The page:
Basics of satellite communications
This chapter introduces satellite communication technology from a non-specialist point of view. The basic principles will be introduced along with a list of generic functions that satellite technology can perform (broadcast, unicast, bi-directional, multicasting). The chapter traces a broad history of satellite technology and discusses the developments currently taking place, covering broadcast type functions and additional applications and services.
It will further introduce general trends within the overall ICT sector that have an influence on the evolution of satellite technology. Although some issues and topics may not seem directly related to the use of satellites in an educational context, it is important to understand the fundamentals of the technology. This chapter is not the easiest part of the report and the reader may consider skipping to the following chapter which discusses the practical applications and return to this chapter at a later stage. Both chapters are self contained and can be read independently of the rest of the report. Introduction
A satellite is an object that orbits or revolves around another object. For example, the Moon is a satellite of Earth, and Earth is a satellite of the Sun. In this document, we will examine human-made satellites that orbit Earth. They are highly specialized wireless receiver/transmitters that are launched by a rocket and placed in orbit around the Earth. There are hundreds of satellites currently in operation. Satellite communication is one particular example of wireless communication systems. Similar and maybe more familiar examples of wireless systems are radio and television broadcasting and mobile and cordless telephones. Systems of this type rely on a network of ground-based transmitters and receivers. They are commonly referred to as 'terrestrial' systems as opposed to satellite systems. Satellite communication systems differ from terrestrial systems in that the transmitter is not based on the ground but in the sky: the transmitter here consists of a ground-based part called the uplink, and the satellite-based part that 'reflects' the signals towards the receivers. This part is called the transponder. Purpose
Satellites come in many shapes and sizes and have many uses. The first artificial satellite, called Sputnik, was launched by the Soviet Union in 1957 and was the size of a basketball. Its purpose was simply to transmit a Morse code signal repeatedly. In contrast, modern satellites can receive and transmit hundreds of signals at the same time, from simple digital data to complex television programmes. They are used for many purposes such as television broadcasting, amateur radio communications, Internet communications, weather forecasting and Global Positioning Systems (GPS). Communications satellites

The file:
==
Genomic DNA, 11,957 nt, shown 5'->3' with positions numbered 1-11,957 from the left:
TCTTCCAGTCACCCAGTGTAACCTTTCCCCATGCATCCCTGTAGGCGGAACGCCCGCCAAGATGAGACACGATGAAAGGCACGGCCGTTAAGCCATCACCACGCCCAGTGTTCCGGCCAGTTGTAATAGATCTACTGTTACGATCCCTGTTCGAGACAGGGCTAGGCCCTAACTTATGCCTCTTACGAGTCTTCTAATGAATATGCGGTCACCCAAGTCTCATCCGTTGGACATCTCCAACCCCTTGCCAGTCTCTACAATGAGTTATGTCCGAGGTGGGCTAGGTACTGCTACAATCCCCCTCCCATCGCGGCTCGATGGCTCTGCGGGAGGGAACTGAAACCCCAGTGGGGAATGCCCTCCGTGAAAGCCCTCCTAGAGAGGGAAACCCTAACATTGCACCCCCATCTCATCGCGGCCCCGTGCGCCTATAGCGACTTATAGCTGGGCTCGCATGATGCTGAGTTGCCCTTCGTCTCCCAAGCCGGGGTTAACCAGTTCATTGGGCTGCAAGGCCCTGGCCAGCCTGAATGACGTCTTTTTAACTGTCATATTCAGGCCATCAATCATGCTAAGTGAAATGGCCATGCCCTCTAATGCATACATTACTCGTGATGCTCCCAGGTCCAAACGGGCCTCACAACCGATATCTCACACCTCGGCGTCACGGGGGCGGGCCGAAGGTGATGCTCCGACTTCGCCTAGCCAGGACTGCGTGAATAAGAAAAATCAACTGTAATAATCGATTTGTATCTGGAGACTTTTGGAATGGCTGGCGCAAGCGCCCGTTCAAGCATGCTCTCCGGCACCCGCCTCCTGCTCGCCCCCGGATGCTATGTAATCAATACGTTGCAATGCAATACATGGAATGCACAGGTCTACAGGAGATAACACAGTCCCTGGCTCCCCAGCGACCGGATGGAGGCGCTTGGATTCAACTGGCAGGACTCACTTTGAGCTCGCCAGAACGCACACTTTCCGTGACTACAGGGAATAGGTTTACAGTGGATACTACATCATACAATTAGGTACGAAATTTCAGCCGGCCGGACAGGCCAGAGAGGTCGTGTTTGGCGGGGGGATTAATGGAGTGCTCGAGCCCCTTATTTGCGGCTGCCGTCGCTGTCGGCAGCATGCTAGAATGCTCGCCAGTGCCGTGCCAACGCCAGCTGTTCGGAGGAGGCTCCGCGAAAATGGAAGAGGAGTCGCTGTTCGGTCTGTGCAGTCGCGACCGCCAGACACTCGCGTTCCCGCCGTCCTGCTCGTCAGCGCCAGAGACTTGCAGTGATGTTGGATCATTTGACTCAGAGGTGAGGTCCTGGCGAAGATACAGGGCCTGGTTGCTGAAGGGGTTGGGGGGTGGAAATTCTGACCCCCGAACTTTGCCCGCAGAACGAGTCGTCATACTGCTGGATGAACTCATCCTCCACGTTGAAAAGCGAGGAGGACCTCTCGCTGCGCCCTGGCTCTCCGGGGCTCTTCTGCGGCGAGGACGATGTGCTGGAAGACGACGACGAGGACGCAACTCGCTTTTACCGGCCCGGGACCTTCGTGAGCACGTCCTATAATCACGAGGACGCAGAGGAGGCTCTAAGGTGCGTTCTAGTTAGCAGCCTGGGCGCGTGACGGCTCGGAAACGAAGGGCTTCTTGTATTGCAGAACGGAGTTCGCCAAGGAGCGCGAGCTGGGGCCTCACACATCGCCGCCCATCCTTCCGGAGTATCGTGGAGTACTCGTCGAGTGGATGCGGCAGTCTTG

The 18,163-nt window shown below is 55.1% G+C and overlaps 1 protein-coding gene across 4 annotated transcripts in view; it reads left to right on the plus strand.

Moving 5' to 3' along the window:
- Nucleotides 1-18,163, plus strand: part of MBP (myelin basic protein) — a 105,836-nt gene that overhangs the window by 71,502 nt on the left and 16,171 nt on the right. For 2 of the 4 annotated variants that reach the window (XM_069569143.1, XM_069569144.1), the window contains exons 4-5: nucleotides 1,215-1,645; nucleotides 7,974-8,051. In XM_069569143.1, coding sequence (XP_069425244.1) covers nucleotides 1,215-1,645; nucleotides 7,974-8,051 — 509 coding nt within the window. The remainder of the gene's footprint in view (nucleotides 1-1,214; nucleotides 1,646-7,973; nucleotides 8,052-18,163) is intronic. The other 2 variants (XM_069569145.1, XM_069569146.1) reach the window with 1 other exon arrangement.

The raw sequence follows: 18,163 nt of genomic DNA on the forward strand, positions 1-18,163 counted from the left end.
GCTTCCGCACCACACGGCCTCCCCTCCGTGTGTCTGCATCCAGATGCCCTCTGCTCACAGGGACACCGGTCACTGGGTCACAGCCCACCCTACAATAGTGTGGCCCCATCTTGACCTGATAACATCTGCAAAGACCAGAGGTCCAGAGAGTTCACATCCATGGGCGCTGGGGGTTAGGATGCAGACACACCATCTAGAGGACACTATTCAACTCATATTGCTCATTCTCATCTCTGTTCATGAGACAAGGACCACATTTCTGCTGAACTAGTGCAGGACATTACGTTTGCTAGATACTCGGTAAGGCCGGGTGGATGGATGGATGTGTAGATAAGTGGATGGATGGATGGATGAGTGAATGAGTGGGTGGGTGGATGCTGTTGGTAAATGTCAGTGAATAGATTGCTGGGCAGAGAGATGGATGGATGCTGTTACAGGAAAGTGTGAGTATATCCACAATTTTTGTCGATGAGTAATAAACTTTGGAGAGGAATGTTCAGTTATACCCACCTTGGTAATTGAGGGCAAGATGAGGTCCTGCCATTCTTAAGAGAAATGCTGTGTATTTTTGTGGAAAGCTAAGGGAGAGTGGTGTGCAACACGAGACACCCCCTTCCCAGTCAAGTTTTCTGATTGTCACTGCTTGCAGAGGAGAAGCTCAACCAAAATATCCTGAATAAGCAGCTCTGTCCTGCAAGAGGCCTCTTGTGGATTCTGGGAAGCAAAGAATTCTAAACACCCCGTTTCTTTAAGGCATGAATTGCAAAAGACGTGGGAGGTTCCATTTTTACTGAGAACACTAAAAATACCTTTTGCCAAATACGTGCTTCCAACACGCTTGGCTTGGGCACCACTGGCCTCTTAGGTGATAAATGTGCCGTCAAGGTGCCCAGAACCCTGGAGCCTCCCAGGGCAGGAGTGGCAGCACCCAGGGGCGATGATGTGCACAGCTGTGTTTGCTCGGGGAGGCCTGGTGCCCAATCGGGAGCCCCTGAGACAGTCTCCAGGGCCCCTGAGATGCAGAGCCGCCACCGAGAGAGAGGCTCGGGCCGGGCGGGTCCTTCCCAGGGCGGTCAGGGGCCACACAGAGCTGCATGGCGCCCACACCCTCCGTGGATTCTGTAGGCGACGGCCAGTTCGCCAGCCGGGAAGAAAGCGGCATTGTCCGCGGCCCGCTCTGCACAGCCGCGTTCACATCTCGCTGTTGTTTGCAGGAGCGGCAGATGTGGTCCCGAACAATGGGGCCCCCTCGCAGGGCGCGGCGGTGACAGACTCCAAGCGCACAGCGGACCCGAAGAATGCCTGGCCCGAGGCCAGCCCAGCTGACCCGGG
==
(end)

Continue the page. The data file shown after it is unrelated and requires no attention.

Communications satellites act as relay stations in space. One could imagine them as very long, invisible poles that relay high frequency radio waves. They are used to bounce messages from one part of the world to another. The messages can be telephone calls, TV pictures or Internet connections. Certain communications satellites are, for example, used for broadcasting: they send radio and TV signals to homes. Nowadays, there are more than 100 such satellites orbiting Earth, transmitting thousands of different TV (and radio) programmes all over the world. Other applications: remote-sensing satellites
Military, government, weather, environment, scientific, positioning Remote-sensing satellites study the surface of the Earth. From a relatively low height (480 km) up, these satellites use powerful cameras to scan the planet. The satellite then transmits valuable data on the global environment to researchers, governments, and businesses including those working in map making, farming, fishing, mining and many other industries. Instruments on remote-sensing satellites gather data about features such as the Earth's plant cover,...
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